CER_CRS_TRMM-PFM-VIRS_Edition2C is the Clouds and the Earth's Radiant Energy System (CERES) Clouds and Radiative Swath (CRS) Tropical Rainfall Measuring Mission (TRMM) Edition2C data product, which was collected using the CERES-protoflight model (PFM) instrument on the Tropical Rainfall Measuring Mission (TRMM) platform. Data collection for this product is complete.
The CER_CRS_TRMM-PFM-VIRS_Edition2C data product is computed Top-of-Atmosphere (TOA)/surface/profile fluxes using Moderate-Resolution Imaging Spectroradiometer (MODIS) clouds and aerosols from Single Scanner Footprint (SSF) obtained from the TRMM PFM instrument.The Clouds and Radiative Swath (CRS) product contains one hour of instantaneous CERES data for a single scanner instrument. CRS contains all of the CERES SSF product data. For each CERES footprint on the SSF, the CRS also contains vertical flux profiles evaluated at four levels in the atmosphere: the surface, 500-, 70-, and 1-hPa. The CRS fluxes and cloud parameters are adjusted for consistency with a radiative transfer model and adjusted fluxes are evaluated at the four atmospheric levels for both clear-sky and total-sky.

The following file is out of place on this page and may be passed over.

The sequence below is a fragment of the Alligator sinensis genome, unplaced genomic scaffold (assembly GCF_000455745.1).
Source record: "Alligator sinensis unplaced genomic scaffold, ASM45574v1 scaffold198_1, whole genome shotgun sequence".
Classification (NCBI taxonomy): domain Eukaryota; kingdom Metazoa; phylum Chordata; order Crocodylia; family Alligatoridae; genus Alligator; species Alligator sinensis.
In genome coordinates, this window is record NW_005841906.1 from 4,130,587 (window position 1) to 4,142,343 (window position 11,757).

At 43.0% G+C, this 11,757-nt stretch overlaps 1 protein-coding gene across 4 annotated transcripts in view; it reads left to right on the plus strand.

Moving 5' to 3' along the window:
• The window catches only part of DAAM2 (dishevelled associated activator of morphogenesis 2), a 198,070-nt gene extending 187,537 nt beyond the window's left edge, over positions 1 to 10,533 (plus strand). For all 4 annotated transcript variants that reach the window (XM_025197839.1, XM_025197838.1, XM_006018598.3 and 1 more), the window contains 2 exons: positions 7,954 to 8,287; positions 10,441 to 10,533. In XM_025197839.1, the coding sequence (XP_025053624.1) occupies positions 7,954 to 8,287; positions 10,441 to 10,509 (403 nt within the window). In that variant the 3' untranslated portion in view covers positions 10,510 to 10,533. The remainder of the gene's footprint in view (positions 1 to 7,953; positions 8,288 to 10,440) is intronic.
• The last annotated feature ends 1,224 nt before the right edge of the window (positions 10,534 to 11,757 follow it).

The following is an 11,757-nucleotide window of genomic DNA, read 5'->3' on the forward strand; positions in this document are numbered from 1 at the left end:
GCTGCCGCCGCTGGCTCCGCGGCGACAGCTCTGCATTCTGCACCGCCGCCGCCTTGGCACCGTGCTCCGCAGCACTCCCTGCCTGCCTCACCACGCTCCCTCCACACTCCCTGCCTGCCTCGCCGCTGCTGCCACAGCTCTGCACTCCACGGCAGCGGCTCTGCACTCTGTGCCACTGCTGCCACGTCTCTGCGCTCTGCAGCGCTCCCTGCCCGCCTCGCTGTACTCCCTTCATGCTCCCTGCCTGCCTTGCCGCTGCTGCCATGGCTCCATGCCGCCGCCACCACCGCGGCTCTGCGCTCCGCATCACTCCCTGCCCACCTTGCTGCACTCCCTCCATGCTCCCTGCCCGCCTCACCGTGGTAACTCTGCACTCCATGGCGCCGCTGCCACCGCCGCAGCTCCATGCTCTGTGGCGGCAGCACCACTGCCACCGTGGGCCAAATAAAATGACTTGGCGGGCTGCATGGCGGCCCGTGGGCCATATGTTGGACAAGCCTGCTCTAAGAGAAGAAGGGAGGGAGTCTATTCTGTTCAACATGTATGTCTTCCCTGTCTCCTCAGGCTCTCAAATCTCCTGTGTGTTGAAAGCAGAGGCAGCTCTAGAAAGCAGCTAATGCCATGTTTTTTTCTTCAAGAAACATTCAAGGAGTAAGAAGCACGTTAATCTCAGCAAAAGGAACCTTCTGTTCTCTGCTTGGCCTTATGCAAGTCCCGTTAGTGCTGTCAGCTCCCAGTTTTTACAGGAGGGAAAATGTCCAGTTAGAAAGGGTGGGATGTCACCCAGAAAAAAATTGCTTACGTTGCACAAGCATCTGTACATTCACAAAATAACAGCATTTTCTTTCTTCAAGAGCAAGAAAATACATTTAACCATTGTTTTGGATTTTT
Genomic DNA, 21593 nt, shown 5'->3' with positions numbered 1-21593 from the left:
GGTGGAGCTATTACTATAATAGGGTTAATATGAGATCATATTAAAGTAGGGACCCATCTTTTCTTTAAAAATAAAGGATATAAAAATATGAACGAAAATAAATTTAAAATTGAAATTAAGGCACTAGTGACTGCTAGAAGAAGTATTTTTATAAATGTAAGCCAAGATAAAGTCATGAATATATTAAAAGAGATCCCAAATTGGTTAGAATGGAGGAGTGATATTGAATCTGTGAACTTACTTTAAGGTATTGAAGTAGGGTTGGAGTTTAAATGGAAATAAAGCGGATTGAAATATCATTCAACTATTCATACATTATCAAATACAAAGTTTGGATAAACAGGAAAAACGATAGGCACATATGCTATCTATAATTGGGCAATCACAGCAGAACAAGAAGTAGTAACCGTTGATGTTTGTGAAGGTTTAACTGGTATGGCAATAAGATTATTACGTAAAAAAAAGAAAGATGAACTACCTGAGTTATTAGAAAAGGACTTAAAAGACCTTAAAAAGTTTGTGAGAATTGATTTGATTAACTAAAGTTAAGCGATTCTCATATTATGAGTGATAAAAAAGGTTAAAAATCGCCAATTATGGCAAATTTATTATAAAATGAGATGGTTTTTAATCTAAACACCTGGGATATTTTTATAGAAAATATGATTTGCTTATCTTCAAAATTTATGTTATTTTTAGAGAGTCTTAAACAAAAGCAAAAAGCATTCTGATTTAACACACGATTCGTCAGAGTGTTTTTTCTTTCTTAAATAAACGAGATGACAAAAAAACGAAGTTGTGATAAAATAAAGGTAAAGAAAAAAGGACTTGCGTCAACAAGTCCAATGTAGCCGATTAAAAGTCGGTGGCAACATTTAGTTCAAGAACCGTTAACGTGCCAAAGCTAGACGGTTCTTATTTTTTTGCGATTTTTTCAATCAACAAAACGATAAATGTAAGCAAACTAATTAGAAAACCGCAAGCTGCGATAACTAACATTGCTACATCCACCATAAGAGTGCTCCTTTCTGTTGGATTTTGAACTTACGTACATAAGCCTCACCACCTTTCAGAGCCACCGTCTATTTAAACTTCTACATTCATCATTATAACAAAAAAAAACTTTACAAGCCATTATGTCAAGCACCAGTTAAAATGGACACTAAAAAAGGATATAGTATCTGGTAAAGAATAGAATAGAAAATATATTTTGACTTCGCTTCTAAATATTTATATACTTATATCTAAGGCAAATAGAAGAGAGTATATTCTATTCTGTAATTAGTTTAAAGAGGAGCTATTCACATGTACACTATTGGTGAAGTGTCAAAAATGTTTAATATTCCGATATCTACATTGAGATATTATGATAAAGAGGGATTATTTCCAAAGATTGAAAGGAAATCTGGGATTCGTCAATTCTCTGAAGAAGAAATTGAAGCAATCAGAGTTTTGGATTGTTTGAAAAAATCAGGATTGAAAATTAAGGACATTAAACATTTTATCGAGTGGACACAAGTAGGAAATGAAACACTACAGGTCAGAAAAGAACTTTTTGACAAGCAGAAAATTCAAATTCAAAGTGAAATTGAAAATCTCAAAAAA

CERES is a key component of the Earth Observing System (EOS) program. The CERES instruments provide radiometric measurements of the Earth's atmosphere from three broadband channels. The CERES missions are a follow-on to the successful Earth Radiation Budget Experiment (ERBE) mission. The first CERES instrument, protoflight model (PFM), was launched on November 27, 1997 as part of the TRMM. Two CERES instruments (FM1 and FM2) were launched into polar orbit on board the Earth Observing System (EOS) flagship Terra on December 18, 1999. Two additional CERES instruments (FM3 and FM4) were launched on board Earth Observing System (EOS) Aqua on May 4, 2002. The CERES FM5 instrument was launched on board the Suomi National Polar-orbiting Partnership (NPP) satellite on October 28, 2011. The newest CERES instrument (FM6) was launched on board the Joint Polar-Orbiting Satellite System 1 (JPSS-1) satellite, now called NOAA-20, on November 18, 2017.
PUBLICATIONS: https://earthobservatory.nasa.gov/features/Iris/iris3.php, NASA Earth Observatory Article: Does the Earth Have an Iris Analog - Sensors on the TRMM and Terra satellite missions routinely measure these cloud physical properties, which scientists will match in time and space with CERES.